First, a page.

I lay on my hospital bed and stared at that piece of equipment. It had an old fashioned needle display on it. The needle kept ticking away every second or so, showing that this battleship grey metal box was keeping my heart going. In a previous existence I had done a degree which involved quite a bit of electronics, with a year out in industry helping design medical equipment, so I knew that this thing was definitely not purpose built for the job it was doing.
I found out later that it was actually one of those physiotherapy machines that they use to build up people’s muscles after accidents or surgery. Like one of those things you put on your abs to get a six pack if you’re too lazy to do sit ups. They’d snipped the pads off the ends off the wires and fed the bare ends of those wires down into my heart to keep me from having another cardiac arrest.
I wasn’t at Peterborough for long though. A slot opened up unexpectedly at Papworth Hospital that afternoon. Which probably means that some other poor bastard wasn’t as lucky as me that day. By the time my missus had turned up with a dressing gown and a washbag for my planned overnight stay, I was already in an ambulance on the way to have my second operation of the day.
I don’t remember that much about getting to Papworth other than the operation itself. A half a dozen or so syringes of lignocaine in my chest and watching the whole procedure on a monitor suspended in front of me like I was lying in bed watching re-runs of Red Dwarf. At least I think that’s what happened. I was pretty heavily concussed and had already been cut open once. And because I’d already had rather a stressful day and was feeling a bit jittery to say the least, the surgeon decided to give me a sedative. I really lucked out on that score because the sedative he decided to give me was diamorphine. Heroin, in other words.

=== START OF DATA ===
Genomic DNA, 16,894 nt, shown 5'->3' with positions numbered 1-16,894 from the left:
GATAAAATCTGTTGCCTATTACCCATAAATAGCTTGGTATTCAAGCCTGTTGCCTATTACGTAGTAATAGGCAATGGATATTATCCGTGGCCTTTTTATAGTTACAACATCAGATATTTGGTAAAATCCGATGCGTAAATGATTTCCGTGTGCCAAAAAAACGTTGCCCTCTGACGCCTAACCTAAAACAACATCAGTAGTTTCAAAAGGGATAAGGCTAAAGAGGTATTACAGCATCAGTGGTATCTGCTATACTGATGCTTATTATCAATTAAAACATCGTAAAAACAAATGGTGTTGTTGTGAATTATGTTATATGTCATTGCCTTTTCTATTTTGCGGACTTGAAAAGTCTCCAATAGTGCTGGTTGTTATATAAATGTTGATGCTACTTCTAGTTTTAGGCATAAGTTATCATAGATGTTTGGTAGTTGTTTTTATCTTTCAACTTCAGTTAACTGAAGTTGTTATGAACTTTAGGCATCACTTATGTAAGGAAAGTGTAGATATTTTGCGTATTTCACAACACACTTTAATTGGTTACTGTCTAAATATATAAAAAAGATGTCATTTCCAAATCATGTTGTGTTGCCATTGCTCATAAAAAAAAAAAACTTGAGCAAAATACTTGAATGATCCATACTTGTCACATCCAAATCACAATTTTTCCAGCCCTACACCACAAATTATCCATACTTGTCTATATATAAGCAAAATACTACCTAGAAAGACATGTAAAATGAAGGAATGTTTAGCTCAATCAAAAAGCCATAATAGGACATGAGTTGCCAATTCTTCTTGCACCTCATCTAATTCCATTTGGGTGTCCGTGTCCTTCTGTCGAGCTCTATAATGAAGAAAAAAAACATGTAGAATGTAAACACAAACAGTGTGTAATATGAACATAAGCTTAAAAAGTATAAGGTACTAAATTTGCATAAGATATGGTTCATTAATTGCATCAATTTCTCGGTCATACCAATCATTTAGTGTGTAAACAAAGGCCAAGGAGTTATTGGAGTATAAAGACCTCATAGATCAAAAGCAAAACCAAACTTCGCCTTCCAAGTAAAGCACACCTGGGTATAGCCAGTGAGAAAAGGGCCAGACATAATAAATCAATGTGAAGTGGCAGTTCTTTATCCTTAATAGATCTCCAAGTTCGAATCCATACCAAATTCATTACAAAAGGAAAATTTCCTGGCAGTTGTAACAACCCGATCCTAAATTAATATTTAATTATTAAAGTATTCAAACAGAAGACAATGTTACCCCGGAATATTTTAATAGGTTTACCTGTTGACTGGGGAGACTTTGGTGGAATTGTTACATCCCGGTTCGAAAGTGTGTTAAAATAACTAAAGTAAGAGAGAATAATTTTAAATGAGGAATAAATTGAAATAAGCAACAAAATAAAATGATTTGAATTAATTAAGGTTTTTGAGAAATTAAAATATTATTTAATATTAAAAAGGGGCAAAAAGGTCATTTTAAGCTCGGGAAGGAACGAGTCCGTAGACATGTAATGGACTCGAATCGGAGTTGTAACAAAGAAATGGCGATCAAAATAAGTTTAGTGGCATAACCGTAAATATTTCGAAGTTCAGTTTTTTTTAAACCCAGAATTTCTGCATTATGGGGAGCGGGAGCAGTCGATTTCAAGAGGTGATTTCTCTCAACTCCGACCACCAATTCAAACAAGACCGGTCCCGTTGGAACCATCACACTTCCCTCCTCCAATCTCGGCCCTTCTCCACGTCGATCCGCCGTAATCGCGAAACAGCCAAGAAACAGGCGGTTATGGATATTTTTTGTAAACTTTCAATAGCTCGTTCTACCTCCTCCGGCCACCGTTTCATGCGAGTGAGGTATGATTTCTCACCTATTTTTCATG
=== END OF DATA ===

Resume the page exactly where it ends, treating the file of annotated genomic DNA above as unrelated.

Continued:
I tell you what, I can see why people get addicted to that. It’s fucking fantastic. I’ve never felt so relaxed in my entire life. Being that relaxed is a pretty odd state of affairs when some man you don’t know has his hand buried in your chest up to his punching knuckles. He was trying to put me at ease by asking me about my work and my hobbies. I half expected him to ask me if I wanted my hair square or tapered at the back or inquire if I wanted “something for the weekend”. At one point I was surrounded by a gaggle of Chinese medical students who were there to observe the operation but I think there’s a strong possibility that I just imagined that bit.
I stayed at Papworth overnight and was sent home by taxi in the morning. I was pale and a bit shaky but otherwise not too bad. Then I got a headache. At least I thought that’s what it was. It wasn’t. It felt like one to begin with, but it wasn’t. It was what is called a concussion migraine. Now, I’d never had a migraine before so I had always assumed that migraine just meant “really bad headache”. It means nothing of the kind. Calling a migraine “a really bad headache” is like calling a major stroke “a bit of a funny turn”. If there had been a loaded gun on my bedside table, I would have happily reached for it, put the barrel in my mouth and blown my brains out to stop the pain.